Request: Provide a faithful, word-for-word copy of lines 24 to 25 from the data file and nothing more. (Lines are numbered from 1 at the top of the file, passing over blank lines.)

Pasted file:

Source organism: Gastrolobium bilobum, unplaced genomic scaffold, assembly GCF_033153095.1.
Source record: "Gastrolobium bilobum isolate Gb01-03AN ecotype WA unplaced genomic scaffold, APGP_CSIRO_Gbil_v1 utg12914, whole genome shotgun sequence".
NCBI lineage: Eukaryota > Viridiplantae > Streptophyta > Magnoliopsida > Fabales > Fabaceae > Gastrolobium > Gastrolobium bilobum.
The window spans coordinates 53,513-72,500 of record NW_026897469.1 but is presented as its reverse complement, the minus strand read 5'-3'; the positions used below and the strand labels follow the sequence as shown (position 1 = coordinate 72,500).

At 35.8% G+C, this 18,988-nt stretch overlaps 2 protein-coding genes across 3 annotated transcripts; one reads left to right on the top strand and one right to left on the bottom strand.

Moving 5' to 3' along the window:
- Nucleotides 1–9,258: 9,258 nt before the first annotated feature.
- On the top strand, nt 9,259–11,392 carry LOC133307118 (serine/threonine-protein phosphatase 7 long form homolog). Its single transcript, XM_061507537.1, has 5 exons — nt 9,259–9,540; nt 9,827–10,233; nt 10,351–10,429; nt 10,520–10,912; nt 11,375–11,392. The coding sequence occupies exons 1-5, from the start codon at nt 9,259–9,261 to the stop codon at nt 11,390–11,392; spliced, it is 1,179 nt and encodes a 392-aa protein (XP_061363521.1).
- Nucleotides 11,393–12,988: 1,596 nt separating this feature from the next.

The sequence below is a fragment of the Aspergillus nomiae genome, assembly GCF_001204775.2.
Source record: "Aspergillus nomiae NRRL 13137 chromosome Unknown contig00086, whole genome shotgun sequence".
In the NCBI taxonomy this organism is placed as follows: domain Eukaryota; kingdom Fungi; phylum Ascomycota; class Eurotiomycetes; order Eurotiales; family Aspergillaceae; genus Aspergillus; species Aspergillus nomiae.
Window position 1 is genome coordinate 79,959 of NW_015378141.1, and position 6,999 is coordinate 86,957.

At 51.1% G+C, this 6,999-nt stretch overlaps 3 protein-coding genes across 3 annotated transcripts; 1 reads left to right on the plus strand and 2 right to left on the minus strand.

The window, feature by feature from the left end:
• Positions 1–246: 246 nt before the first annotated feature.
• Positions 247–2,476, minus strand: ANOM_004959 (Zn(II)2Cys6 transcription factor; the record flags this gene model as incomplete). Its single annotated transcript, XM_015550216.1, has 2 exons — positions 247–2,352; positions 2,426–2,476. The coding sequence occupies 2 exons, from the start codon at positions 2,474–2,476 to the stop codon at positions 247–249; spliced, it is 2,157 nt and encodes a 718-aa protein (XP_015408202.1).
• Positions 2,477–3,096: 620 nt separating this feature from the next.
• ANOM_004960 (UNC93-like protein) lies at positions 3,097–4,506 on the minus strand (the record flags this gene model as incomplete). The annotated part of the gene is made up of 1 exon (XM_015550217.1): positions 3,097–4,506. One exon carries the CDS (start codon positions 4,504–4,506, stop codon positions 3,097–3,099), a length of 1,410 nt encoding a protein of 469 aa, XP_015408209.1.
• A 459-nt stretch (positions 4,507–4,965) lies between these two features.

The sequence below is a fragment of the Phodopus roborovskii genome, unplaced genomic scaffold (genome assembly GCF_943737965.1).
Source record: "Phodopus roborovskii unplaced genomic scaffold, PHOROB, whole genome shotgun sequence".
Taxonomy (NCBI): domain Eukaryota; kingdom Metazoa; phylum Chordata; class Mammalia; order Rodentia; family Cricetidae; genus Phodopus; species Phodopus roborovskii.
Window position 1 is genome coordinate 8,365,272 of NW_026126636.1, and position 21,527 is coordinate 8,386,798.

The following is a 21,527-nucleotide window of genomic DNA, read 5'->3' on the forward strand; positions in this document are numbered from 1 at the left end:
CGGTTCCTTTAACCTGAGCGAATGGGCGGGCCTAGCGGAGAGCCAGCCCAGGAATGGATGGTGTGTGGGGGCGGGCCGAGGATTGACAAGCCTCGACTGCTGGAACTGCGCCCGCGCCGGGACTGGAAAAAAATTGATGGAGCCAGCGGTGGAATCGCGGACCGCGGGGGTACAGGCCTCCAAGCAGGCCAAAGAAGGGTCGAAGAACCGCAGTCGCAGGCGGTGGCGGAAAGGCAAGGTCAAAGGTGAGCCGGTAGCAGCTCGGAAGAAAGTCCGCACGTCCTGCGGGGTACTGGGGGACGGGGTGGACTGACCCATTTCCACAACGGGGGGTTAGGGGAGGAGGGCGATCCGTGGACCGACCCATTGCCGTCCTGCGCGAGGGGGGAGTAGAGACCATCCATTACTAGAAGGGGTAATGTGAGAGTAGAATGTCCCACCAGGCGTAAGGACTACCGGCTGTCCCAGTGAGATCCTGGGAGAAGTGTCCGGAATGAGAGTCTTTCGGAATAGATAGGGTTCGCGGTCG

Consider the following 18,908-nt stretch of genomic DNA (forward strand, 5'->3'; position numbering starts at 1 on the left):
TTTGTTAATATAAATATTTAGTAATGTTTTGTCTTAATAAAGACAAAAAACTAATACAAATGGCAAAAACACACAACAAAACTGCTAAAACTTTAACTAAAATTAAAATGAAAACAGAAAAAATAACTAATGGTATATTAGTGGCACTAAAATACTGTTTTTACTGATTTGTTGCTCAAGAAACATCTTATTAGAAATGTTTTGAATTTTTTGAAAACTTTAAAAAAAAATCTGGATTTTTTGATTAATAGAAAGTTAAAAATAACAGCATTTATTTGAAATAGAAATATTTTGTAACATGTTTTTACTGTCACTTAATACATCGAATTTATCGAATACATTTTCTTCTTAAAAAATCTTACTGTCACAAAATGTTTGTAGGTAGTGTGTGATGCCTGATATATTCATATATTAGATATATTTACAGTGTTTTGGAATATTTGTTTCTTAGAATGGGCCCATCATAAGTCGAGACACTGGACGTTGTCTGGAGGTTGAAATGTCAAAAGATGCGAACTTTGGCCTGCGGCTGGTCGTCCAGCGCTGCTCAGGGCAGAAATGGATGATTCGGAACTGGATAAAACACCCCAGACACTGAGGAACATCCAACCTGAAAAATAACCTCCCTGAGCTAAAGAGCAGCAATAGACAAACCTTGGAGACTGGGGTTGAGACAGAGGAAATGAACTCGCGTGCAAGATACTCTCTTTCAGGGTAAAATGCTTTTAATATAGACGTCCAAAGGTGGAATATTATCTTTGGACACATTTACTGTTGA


Window position 1 is genome coordinate 8,365,272 of NW_026126636.1, and position 21,527 is coordinate 8,386,798.

The following is a 21,527-nucleotide window of genomic DNA, read 5'->3' on the forward strand; positions in this document are numbered from 1 at the left end: